A well-executed rendition of familiar fantasy.


One Prince, Two Kingdoms

Grissom, in her YA debut, tells the story of a boy who must choose between two warring spirit kingdoms, one of darkness, one of light.

Johnny Boggs and his parents may live in Texas, but they’re refugees from the spirit world, where the evil Queen Nara is desperately searching for her kidnapped son and heir. When Johnny’s mother is overwhelmed in a fight with Nara’s armies, and his father leaves to go and help her, Johnny is forced to live humbly in foster care here in the real world. Though Johnny attempts to do the right thing and always stick up for the weak, his anger and feeling of being misunderstood keep him bouncing from one foster family to the next. As his 16th birthday approaches, he’s visited by a henchman and a businessman from Nara, who tells him he is the heir to the Kingdom of Darkness—but he also might be the heir to the Kingdom of Light. Johnny has until his 16th birthday to make up his mind over which kingdom he chooses. The decision is complicated by the appearance of two beautiful girls, Danielle and Shay, each sent by one of the kingdoms to attempt to persuade Johnny to choose the correct side. Grissom is a talented storyteller: her prose is energetic and smooth, and Johnny is an angsty, Type A narrator. The novel’s central black-and-white dichotomy is intriguingly complex, as in the Kingdom of Darkness: “There are rows and rows of shops, bars, and restaurants with people scattered everywhere, living life on full-throttled desire. My brain scrambles to explain why this can’t be true. Darkness is full of evil, murderous people, but these people are eating, drinking, laughing, and dancing without a care in the world. My heart speeds up. The so-called truth is shattering before my eyes.” The books ends with an abrupt instance of choose-your-own-adventure-style reader participation, which may prove interesting for the implied sequel.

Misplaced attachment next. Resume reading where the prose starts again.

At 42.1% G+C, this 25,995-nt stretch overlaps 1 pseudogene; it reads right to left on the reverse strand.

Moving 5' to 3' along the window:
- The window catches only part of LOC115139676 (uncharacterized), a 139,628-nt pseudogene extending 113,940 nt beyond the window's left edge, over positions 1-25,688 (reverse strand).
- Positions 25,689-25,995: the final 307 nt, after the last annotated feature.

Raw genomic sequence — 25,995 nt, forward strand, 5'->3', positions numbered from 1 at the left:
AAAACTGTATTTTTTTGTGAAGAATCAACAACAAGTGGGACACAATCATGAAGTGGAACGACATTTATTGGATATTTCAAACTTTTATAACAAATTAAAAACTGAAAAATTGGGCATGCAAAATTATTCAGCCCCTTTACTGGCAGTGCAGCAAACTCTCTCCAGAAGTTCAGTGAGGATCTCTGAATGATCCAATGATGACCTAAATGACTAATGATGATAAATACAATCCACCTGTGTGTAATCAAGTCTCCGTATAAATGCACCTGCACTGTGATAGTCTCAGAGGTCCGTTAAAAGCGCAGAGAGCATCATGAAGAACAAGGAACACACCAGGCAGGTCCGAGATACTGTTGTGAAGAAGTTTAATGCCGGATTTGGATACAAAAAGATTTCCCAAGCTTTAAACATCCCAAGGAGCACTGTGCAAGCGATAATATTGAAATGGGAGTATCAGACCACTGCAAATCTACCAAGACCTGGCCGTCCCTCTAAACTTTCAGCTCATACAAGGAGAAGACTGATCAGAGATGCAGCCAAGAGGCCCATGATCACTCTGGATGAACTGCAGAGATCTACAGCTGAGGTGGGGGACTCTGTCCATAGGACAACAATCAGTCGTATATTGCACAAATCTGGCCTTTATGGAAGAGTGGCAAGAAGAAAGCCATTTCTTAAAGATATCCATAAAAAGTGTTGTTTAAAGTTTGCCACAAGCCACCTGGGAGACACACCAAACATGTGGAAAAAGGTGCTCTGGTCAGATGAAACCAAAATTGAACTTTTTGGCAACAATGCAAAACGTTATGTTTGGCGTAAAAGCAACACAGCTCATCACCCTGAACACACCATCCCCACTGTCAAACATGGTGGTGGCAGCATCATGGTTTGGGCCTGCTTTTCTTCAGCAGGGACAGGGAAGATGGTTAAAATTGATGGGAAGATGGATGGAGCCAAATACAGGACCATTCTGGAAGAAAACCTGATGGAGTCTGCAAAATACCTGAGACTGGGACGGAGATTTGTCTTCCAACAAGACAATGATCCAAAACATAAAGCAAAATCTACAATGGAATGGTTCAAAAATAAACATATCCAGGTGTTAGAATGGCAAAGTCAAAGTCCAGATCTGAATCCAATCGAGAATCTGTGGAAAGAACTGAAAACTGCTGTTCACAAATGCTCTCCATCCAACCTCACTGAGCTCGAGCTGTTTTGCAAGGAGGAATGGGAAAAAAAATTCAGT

A well-executed rendition of familiar fantasy.

Pub Date: Feb. 13, 2015

ISBN: 978-1628541977

Page Count: 324

Publisher: Tate Publishing

Review Posted Online: May 26, 2015

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A tasty, if not always tasteful, tale of supernatural mayhem that fans of King and Crichton alike will enjoy.


Are we not men? We are—well, ask Bigfoot, as Brooks does in this delightful yarn, following on his bestseller World War Z (2006).

A zombie apocalypse is one thing. A volcanic eruption is quite another, for, as the journalist who does a framing voice-over narration for Brooks’ latest puts it, when Mount Rainier popped its cork, “it was the psychological aspect, the hyperbole-fueled hysteria that had ended up killing the most people.” Maybe, but the sasquatches whom the volcano displaced contributed to the statistics, too, if only out of self-defense. Brooks places the epicenter of the Bigfoot war in a high-tech hideaway populated by the kind of people you might find in a Jurassic Park franchise: the schmo who doesn’t know how to do much of anything but tries anyway, the well-intentioned bleeding heart, the know-it-all intellectual who turns out to know the wrong things, the immigrant with a tough backstory and an instinct for survival. Indeed, the novel does double duty as a survival manual, packed full of good advice—for instance, try not to get wounded, for “injury turns you from a giver to a taker. Taking up our resources, our time to care for you.” Brooks presents a case for making room for Bigfoot in the world while peppering his narrative with timely social criticism about bad behavior on the human side of the conflict: The explosion of Rainier might have been better forecast had the president not slashed the budget of the U.S. Geological Survey, leading to “immediate suspension of the National Volcano Early Warning System,” and there’s always someone around looking to monetize the natural disaster and the sasquatch-y onslaught that follows. Brooks is a pro at building suspense even if it plays out in some rather spectacularly yucky episodes, one involving a short spear that takes its name from “the sucking sound of pulling it out of the dead man’s heart and lungs.” Grossness aside, it puts you right there on the scene.